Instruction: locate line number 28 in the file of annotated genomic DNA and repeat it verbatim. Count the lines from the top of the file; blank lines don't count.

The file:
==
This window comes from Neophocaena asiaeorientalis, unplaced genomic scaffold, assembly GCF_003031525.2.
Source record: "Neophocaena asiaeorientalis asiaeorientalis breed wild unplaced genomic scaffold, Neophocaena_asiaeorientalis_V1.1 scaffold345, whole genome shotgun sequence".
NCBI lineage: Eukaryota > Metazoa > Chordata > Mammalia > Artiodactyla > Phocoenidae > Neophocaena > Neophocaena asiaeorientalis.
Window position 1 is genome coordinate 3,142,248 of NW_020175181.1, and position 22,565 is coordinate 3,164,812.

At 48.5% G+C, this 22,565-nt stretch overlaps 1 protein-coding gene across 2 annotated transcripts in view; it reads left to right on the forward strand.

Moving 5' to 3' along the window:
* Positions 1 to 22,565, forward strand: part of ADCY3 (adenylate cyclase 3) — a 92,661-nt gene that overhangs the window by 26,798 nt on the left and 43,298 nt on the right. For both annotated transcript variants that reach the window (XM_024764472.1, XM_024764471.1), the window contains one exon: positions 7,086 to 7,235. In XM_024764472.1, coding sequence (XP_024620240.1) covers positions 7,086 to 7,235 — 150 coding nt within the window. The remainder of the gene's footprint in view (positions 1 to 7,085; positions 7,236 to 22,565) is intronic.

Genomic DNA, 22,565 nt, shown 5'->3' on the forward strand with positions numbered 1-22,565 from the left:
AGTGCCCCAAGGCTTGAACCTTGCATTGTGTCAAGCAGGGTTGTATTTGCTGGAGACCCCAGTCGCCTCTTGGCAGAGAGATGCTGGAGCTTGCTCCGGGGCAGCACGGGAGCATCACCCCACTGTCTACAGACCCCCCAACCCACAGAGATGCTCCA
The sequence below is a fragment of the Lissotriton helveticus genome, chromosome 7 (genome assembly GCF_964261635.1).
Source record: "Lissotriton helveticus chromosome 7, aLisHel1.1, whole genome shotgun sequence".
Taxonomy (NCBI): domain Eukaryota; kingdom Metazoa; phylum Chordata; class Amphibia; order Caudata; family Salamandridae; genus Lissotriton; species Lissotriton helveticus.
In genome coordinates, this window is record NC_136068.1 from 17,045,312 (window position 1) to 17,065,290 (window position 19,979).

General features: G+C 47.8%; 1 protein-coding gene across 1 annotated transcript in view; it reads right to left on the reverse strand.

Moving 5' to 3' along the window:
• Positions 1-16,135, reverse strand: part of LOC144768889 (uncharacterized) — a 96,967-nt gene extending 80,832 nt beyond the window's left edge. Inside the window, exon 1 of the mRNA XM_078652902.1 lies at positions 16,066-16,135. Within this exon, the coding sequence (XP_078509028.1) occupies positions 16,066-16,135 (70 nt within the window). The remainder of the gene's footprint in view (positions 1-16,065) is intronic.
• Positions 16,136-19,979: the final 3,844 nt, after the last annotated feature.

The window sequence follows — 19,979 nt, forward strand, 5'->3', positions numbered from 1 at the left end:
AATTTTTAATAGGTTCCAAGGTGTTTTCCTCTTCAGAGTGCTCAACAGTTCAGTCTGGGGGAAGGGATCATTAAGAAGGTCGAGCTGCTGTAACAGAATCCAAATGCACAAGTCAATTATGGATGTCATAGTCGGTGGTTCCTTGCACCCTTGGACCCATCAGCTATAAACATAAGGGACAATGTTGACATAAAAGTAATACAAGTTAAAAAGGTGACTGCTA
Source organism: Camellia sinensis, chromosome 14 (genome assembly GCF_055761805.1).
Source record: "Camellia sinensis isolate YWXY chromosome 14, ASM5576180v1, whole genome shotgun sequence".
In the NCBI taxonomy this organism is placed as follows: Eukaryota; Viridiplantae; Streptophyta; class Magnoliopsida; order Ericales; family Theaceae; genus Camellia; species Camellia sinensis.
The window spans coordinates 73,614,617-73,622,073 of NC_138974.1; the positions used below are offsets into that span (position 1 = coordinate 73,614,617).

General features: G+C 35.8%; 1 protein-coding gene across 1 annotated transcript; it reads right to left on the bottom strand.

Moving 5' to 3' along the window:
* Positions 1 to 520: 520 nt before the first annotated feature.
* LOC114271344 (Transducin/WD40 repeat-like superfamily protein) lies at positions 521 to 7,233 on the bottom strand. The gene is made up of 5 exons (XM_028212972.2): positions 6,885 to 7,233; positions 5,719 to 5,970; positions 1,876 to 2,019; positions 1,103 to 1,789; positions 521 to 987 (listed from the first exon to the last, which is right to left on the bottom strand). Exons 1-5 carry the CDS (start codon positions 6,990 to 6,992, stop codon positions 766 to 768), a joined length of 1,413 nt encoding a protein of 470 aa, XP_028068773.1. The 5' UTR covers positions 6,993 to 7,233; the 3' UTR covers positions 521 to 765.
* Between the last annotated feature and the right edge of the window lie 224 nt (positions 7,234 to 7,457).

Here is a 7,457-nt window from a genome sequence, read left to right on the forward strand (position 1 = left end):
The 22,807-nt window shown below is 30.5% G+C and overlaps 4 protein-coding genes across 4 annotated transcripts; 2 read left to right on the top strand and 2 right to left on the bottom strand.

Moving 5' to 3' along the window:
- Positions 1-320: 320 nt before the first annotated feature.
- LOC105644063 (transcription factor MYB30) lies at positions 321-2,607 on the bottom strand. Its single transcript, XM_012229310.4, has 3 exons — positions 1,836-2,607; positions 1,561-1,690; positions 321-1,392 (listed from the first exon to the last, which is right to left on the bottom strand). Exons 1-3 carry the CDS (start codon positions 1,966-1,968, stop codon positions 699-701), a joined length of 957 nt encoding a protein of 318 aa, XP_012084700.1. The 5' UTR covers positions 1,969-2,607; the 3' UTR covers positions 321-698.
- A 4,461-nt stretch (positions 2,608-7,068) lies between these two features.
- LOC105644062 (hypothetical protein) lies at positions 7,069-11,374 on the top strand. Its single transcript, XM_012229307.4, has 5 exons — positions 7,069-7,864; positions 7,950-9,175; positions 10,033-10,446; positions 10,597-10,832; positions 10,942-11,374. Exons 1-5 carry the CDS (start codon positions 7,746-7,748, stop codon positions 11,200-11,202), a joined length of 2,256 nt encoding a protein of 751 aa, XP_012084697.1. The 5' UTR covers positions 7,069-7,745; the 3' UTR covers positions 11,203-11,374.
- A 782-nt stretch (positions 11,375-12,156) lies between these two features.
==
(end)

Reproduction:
* Between the last annotated feature and the right edge of the window lie 224 nt (positions 7,234 to 7,457).